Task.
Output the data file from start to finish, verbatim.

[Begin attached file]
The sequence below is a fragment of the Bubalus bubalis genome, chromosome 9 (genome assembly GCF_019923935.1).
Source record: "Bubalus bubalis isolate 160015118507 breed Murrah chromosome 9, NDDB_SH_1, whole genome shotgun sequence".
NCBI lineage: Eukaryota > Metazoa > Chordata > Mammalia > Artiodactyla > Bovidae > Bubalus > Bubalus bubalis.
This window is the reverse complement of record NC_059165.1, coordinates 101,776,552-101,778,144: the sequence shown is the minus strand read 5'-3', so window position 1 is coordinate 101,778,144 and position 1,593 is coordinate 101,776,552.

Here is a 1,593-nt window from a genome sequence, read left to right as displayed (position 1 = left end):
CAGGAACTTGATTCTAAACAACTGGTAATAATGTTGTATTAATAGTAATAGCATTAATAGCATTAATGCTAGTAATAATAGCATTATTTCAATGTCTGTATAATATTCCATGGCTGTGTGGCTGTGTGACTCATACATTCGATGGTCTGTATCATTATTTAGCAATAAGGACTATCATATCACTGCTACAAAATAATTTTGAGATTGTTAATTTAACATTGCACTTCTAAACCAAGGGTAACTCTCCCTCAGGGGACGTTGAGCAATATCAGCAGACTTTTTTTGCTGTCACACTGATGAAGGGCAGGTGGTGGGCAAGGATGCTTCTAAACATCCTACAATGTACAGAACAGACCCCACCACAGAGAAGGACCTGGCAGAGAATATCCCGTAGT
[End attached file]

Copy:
The sequence below is a fragment of the Bubalus bubalis genome, chromosome 9 (genome assembly GCF_019923935.1).
Source record: "Bubalus bubalis isolate 160015118507 breed Murrah chromosome 9, NDDB_SH_1, whole genome shotgun sequence".
NCBI lineage: Eukaryota > Metazoa > Chordata > Mammalia > Artiodactyla > Bovidae > Bubalus > Bubalus bubalis.
This window is the reverse complement of record NC_059165.1, coordinates 101,776,552-101,778,144: the sequence shown is the minus strand read 5'-3', so window position 1 is coordinate 101,778,144 and position 1,593 is coordinate 101,776,552.

Here is a 1,593-nt window from a genome sequence, read left to right as displayed (position 1 = left end):
CAGGAACTTGATTCTAAACAACTGGTAATAATGTTGTATTAATAGTAATAGCATTAATAGCATTAATGCTAGTAATAATAGCATTATTTCAATGTCTGTATAATATTCCATGGCTGTGTGGCTGTGTGACTCATACATTCGATGGTCTGTATCATTATTTAGCAATAAGGACTATCATATCACTGCTACAAAATAATTTTGAGATTGTTAATTTAACATTGCACTTCTAAACCAAGGGTAACTCTCCCTCAGGGGACGTTGAGCAATATCAGCAGACTTTTTTTGCTGTCACACTGATGAAGGGCAGGTGGTGGGCAAGGATGCTTCTAAACATCCTACAATGTACAGAACAGACCCCACCACAGAGAAGGACCTGGCAGAGAATATCCCGTAGT